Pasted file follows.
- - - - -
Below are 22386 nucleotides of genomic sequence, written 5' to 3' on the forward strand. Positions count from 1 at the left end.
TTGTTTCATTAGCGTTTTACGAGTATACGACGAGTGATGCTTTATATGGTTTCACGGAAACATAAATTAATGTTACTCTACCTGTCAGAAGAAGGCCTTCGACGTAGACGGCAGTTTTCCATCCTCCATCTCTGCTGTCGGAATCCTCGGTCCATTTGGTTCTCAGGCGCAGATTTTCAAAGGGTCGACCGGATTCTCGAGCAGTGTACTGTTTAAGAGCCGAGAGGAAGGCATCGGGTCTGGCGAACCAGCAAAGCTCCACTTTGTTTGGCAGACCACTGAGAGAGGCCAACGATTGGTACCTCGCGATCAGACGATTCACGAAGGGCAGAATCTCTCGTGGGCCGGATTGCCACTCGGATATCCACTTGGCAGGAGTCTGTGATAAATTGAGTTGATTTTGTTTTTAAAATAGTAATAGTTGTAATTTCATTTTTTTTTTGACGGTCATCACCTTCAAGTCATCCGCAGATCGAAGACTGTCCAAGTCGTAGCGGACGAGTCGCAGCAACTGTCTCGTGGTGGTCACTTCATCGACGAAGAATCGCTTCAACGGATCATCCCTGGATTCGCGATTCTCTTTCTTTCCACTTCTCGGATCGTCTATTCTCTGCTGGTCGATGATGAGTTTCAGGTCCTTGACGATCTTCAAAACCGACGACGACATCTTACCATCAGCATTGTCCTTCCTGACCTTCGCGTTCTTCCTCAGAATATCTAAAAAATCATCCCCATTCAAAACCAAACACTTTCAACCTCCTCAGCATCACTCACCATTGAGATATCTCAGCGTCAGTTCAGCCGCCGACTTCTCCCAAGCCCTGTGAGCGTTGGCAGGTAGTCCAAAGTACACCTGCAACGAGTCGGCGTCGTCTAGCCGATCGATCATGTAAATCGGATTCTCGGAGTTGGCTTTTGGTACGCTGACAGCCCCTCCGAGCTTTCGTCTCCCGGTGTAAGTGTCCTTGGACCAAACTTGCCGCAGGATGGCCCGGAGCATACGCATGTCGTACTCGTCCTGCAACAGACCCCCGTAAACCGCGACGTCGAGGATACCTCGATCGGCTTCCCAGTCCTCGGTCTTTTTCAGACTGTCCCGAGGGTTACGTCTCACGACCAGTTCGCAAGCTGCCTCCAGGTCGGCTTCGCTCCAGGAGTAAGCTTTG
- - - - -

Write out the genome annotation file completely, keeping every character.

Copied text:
Below are 22386 nucleotides of genomic sequence, written 5' to 3' on the forward strand. Positions count from 1 at the left end.
TTGTTTCATTAGCGTTTTACGAGTATACGACGAGTGATGCTTTATATGGTTTCACGGAAACATAAATTAATGTTACTCTACCTGTCAGAAGAAGGCCTTCGACGTAGACGGCAGTTTTCCATCCTCCATCTCTGCTGTCGGAATCCTCGGTCCATTTGGTTCTCAGGCGCAGATTTTCAAAGGGTCGACCGGATTCTCGAGCAGTGTACTGTTTAAGAGCCGAGAGGAAGGCATCGGGTCTGGCGAACCAGCAAAGCTCCACTTTGTTTGGCAGACCACTGAGAGAGGCCAACGATTGGTACCTCGCGATCAGACGATTCACGAAGGGCAGAATCTCTCGTGGGCCGGATTGCCACTCGGATATCCACTTGGCAGGAGTCTGTGATAAATTGAGTTGATTTTGTTTTTAAAATAGTAATAGTTGTAATTTCATTTTTTTTTTGACGGTCATCACCTTCAAGTCATCCGCAGATCGAAGACTGTCCAAGTCGTAGCGGACGAGTCGCAGCAACTGTCTCGTGGTGGTCACTTCATCGACGAAGAATCGCTTCAACGGATCATCCCTGGATTCGCGATTCTCTTTCTTTCCACTTCTCGGATCGTCTATTCTCTGCTGGTCGATGATGAGTTTCAGGTCCTTGACGATCTTCAAAACCGACGACGACATCTTACCATCAGCATTGTCCTTCCTGACCTTCGCGTTCTTCCTCAGAATATCTAAAAAATCATCCCCATTCAAAACCAAACACTTTCAACCTCCTCAGCATCACTCACCATTGAGATATCTCAGCGTCAGTTCAGCCGCCGACTTCTCCCAAGCCCTGTGAGCGTTGGCAGGTAGTCCAAAGTACACCTGCAACGAGTCGGCGTCGTCTAGCCGATCGATCATGTAAATCGGATTCTCGGAGTTGGCTTTTGGTACGCTGACAGCCCCTCCGAGCTTTCGTCTCCCGGTGTAAGTGTCCTTGGACCAAACTTGCCGCAGGATGGCCCGGAGCATACGCATGTCGTACTCGTCCTGCAACAGACCCCCGTAAACCGCGACGTCGAGGATACCTCGATCGGCTTCCCAGTCCTCGGTCTTTTTCAGACTGTCCCGAGGGTTACGTCTCACGACCAGTTCGCAAGCTGCCTCCAGGTCGGCTTCGCTCCAGGAGTAAGCTTTG